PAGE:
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Panic

Disorder:
When Fear
Overwhelms
Do you sometimes have sudden attacks of
anxiety and overwhelming fear that last for
several minutes? Maybe your heart pounds,
you sweat, and you feel like you cant
breathe or think. Do these attacks occur at
unpredictable times with no obvious trigger,
causing you to worry about the possibility of
having another one at any time?

If so, you may have a type of anxiety disorder


called panic disorder. Left untreated, panic
disorder can lower your quality of life
because it may lead to other fears and
mental health disorders, problems at work
or school, and social isolation.

What is it like to have


panic disorder?
One day, without any warning or reason, a
feeling of terrible anxiety came crashing down
on me. I felt like I couldnt get enough air, no
matter how hard I breathed. My heart was
pounding out of my chest, and I thought I might
die. I was sweating and felt dizzy. I felt like I had
no control over these feelings and like I was
drowning and couldnt think straight.

After what seemed like an eternity, my breathing


slowed and I eventually let go of the fear and my
racing thoughts, but I was totally drained and
exhausted. These attacks started to occur every
couple of weeks, and I thought I was losing my
mind. My friend saw how I was struggling and
told me to call my doctor for help.
What is panic disorder?

People with panic disorder have sudden and repeated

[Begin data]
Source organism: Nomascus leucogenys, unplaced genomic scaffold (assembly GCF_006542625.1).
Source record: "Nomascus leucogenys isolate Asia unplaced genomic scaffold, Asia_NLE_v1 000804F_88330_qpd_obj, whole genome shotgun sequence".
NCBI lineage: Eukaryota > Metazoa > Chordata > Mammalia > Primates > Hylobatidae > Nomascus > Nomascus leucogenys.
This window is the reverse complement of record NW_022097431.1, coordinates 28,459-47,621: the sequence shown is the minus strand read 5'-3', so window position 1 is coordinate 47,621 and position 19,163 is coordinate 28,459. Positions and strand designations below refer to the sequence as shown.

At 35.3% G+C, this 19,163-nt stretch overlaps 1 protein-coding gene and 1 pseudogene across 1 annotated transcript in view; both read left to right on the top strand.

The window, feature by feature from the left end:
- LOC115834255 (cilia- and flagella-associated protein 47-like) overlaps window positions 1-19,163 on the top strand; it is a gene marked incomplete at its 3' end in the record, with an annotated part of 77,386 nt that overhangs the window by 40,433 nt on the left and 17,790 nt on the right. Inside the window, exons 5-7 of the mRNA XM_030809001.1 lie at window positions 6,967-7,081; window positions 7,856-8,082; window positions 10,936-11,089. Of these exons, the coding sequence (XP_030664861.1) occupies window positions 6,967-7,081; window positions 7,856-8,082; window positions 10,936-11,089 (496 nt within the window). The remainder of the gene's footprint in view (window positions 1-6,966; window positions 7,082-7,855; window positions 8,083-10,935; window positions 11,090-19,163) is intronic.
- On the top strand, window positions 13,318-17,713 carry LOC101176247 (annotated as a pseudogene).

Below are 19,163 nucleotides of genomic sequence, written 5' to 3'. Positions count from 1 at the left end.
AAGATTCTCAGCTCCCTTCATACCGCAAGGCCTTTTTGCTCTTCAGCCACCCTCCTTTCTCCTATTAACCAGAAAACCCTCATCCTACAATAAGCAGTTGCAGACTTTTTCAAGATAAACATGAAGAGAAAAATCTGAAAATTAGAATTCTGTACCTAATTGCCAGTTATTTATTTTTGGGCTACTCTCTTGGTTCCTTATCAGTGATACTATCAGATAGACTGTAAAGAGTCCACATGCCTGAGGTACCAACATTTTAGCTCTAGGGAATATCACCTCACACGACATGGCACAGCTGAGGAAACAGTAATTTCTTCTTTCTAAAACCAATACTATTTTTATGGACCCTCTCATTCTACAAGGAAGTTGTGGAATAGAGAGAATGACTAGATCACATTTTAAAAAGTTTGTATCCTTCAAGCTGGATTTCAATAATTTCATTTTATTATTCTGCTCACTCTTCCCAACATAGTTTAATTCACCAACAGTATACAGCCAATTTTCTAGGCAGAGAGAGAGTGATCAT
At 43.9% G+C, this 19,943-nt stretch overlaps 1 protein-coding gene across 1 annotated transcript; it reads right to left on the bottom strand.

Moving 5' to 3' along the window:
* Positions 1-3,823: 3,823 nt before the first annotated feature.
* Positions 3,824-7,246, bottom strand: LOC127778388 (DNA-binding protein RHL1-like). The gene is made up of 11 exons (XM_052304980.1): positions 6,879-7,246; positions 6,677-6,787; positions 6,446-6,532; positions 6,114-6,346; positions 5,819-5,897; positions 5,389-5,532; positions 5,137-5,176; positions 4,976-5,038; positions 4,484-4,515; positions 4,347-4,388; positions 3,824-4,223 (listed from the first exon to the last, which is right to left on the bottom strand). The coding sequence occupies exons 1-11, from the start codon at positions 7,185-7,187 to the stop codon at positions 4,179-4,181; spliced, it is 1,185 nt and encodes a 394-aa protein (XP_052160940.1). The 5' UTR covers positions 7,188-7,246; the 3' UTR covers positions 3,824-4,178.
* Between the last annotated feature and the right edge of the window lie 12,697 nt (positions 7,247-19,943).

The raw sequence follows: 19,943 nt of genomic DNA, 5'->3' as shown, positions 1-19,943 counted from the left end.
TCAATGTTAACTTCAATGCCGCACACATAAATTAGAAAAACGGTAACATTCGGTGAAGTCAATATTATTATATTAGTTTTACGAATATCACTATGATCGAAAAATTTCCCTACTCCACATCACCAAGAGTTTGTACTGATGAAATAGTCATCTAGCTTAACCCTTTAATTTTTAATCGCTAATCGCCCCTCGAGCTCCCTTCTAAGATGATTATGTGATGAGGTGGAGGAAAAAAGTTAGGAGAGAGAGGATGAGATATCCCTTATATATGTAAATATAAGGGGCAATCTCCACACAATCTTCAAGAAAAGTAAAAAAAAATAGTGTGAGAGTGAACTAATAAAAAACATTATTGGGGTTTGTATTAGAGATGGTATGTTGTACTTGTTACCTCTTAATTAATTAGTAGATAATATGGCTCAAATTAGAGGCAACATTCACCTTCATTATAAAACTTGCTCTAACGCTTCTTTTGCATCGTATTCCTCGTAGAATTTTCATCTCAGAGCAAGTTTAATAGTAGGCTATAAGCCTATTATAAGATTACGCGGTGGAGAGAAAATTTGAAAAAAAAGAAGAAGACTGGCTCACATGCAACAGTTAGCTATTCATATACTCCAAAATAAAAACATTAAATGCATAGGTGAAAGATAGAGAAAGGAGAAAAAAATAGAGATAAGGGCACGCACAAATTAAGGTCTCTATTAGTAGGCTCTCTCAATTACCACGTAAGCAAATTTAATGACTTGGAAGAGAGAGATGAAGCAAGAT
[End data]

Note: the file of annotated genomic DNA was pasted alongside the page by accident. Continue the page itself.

attacks of fear that last for several minutes or longer.
These are called panic attacks. Panic attacks are
characterized by a fear of disaster or of losing control
even when there is no real danger. A person may also
have a strong physical reaction during a panic attack.
It may feel like having a heart attack. Panic attacks can
occur at any time, and many people with panic
disorder worry about and dread the possibility of
having another attack.
A person with panic disorder may become
discouraged and feel ashamed because he or she
cannot carry out normal routines like going to school
or work, going to the grocery store,
or driving.
Panic disorder often begins in the late teens or early
adulthood. More women than men have panic
disorder. But not everyone who experiences panic
attacks will develop panic disorder.

What causes
panic disorder?
Panic disorder sometimes runs in families, but no one
knows for sure why some family members have it
while others dont. Researchers have found that
several parts of the brain, as well as biological
processes, play a key role in fear and anxiety. Some
researchers think that people with panic disorder
misinterpret harmless bodily sensations as threats. By
learning more about how the brain and body
functions in people with panic disorder, scientists may
be able to create better treatments. Researchers are
also looking for ways in which stress and
environmental factors may play a role.
What are the signs and
symptoms of panic disorder?
People with panic disorder may have:
nn Sudden and repeated panic attacks of
overwhelming anxiety and fear
nn A feeling of being out of control, or a fear of
death or impending doom during a panic attack
nn Physical symptoms during a panic attack, such
as a pounding or racing heart, sweating, chills,
trembling, breathing problems, weakness or
dizziness, tingly or numb hands, chest pain,
stomach pain, and nausea
nn An intense worry about when the next panic
attack will happen
nn A fear or avoidance of places where panic
attacks have occurred in the past

How is panic
disorder treated?
First, talk to your doctor about your symptoms.
Your doctor should do an exam and ask you about
your health history to make sure that an unrelated
physical problem is not causing your symptoms.
Your doctor may refer to you a mental health
specialist, such as a psychiatrist or psychologist.
Panic disorder is generally treated with psychotherapy,
medication, or both. Talk with your doctor about
the best treatment for you.
Psychotherapy. A type of psychotherapy called